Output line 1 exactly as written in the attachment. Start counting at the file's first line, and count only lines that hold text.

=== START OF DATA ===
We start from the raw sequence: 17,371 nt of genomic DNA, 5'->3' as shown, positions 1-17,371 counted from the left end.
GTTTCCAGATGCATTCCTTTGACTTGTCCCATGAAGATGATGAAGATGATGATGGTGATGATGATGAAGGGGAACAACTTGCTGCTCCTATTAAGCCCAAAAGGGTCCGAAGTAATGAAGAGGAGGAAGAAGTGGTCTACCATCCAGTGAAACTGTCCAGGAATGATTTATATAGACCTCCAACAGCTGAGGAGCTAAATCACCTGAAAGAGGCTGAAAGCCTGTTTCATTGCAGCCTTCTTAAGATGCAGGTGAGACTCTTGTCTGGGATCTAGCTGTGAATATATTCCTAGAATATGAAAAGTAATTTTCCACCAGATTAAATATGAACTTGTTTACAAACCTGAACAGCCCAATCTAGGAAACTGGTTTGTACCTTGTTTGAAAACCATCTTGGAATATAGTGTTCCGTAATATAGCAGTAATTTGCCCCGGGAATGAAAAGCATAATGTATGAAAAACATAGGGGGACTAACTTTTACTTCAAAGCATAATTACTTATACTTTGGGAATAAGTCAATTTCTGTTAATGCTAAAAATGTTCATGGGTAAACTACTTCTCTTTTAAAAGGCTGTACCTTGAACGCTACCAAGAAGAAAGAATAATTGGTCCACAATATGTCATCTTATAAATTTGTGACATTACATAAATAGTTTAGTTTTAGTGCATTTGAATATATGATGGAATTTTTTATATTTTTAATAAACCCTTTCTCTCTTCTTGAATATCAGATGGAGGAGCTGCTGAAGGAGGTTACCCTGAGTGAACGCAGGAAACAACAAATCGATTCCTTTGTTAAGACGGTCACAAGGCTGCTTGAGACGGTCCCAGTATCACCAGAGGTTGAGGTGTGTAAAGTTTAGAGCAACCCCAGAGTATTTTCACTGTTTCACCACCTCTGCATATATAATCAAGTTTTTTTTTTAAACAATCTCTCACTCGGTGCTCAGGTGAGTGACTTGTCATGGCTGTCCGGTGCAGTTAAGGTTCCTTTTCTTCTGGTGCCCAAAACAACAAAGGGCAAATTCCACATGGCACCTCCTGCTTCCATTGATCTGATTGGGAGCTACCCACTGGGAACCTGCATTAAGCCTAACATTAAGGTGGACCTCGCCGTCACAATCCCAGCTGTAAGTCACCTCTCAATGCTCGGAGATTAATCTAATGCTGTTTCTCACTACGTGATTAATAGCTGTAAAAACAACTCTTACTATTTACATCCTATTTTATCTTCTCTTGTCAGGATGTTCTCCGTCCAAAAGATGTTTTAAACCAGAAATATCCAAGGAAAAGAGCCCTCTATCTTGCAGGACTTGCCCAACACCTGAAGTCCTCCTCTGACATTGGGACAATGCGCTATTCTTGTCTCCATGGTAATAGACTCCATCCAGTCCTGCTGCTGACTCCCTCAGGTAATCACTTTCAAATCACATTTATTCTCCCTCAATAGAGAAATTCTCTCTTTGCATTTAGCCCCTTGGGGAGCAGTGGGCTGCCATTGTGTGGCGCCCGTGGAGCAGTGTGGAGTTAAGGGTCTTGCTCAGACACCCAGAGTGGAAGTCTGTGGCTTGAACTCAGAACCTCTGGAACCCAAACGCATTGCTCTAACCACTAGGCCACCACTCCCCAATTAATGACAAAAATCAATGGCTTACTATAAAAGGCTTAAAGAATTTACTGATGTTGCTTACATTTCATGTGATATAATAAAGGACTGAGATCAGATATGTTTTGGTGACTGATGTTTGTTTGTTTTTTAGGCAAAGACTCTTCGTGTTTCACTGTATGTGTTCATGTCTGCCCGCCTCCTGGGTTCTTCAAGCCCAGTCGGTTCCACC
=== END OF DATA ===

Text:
We start from the raw sequence: 17,371 nt of genomic DNA, 5'->3' as shown, positions 1-17,371 counted from the left end.